Buschow Henley’s conversion of a warehouse in London’s Shepherdess Walk conjures images of neighbourly interaction over the garden fence, five storeys above the city.
Appearances can be deceptive. At first glance, Buschow Henley’s conversion of a nineteenth century warehouse at Shepherdess Walk, Shoreditch, has all the language of a tasteful but tame conversion of an industrial building. The 10,000m2 warehouse which lines all four sides of an internal courtyard is handsomely constructed using polychromatic brick work. The architect’s alterations to the external structure are low-key. The delineation of functions is subtly articulated, with timber window frames on the ground floor to represent commercial space whilst the upper floors have retained the original steel fenestration to represent the domestic space.
On closer inspection a series of low-key interventions reveals a subtle interaction with the existing fabric. The building is crowned with a roofscape of zinc-clad pavilions which sit amongst roof terraces allowing for a more than generous slab of patio or lawn.
The building wraps around a narrow courtyard running from North to South, incorporating commercial space on the ground floor, accessed from entrances at street level. Upper floors are given over to residential space totaling fifty units. The courtyard acts as a green refuge in this dense urban area. The sympathetic developer supported the courtyard proposal rather than the normal knee-jerk reaction of filling it with car parking space. Provision for parking was made by excavating the area under the courtyard to extend the existing basement. Three paper birches have been planted in pre-cast concrete troughs whose rhythm reflects that of the structural supports underneath. The rest of the courtyard is minimally landscaped with Scottish beach pebbles and paving stones.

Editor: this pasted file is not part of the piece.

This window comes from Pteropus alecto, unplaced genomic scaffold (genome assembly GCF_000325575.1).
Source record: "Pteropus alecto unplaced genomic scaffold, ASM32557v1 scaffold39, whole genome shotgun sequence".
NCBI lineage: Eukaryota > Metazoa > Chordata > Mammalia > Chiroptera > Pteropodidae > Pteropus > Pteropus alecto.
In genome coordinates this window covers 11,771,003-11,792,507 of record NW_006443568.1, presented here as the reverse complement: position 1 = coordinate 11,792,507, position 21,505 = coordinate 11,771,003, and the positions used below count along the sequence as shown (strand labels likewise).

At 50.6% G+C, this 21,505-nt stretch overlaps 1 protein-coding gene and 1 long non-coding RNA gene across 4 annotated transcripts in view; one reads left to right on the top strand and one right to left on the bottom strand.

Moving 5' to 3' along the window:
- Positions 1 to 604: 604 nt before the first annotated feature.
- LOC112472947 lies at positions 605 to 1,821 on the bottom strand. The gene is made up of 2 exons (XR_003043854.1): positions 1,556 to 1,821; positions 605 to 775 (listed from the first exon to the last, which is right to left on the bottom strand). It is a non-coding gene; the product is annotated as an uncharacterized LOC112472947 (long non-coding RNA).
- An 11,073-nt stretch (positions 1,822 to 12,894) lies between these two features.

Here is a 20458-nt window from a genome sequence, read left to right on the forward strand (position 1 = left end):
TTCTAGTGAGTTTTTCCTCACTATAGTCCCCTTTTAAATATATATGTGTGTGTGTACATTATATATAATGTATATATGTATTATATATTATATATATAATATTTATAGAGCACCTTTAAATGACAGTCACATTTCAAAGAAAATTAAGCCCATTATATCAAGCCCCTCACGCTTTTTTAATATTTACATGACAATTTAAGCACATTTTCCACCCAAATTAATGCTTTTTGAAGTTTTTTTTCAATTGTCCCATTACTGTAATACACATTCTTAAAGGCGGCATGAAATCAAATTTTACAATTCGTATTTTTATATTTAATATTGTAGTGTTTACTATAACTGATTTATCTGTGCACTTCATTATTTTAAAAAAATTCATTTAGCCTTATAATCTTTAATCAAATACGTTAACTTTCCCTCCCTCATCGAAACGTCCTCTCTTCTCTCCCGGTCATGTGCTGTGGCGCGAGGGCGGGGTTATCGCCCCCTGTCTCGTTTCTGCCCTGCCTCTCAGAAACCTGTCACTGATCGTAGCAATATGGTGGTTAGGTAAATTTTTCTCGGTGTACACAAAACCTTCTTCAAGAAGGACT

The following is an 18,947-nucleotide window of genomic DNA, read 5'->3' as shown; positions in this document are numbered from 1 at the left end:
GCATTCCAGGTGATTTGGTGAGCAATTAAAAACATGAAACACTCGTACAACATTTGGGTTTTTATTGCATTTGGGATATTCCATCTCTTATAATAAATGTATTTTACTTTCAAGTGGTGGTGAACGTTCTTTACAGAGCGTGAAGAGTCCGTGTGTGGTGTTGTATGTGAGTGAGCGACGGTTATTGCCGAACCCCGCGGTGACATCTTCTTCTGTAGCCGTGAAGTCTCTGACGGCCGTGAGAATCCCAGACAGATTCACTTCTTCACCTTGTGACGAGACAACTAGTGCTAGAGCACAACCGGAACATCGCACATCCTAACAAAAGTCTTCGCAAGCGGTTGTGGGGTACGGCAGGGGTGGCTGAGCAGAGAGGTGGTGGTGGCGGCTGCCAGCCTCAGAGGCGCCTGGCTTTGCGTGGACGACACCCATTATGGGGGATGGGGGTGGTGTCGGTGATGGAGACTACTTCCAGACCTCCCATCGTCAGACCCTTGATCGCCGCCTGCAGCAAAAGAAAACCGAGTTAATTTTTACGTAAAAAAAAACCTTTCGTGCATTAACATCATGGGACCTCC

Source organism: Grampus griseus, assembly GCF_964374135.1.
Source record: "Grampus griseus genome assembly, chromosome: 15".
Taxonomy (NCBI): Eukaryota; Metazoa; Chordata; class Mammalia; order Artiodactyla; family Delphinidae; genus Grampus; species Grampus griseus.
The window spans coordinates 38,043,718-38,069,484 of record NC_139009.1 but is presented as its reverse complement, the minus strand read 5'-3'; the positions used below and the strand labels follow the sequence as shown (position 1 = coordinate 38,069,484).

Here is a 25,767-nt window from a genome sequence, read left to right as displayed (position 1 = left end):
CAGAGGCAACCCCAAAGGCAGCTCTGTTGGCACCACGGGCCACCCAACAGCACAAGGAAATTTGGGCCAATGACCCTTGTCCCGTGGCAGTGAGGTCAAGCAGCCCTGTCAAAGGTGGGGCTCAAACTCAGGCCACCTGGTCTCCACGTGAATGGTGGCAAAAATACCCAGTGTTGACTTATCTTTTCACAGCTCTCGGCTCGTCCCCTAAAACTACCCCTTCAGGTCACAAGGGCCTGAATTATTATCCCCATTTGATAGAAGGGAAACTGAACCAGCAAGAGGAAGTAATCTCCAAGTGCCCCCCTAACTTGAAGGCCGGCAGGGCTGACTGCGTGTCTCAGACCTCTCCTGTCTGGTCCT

By reconfiguring the original plan and restructuring the building, Buschow Henley has designed a building which offers a variety of shells that range from 85m2 to 220m2, and an interesting variety of floor plans. The west block is divided by load-bearing party walls to create four tenements and the east block divides into five similar tenements. In turn, each tenement is divided in relation to the original party walls. There is a gradual breaking down of the mass of the building internally which allows the building to be interpreted as nine different blocks. Circulation routes have been worked out to enhance privacy. The main entrance provides access onto the courtyard. From there staircases lead up to the apartments, each staircase serving no more than six units.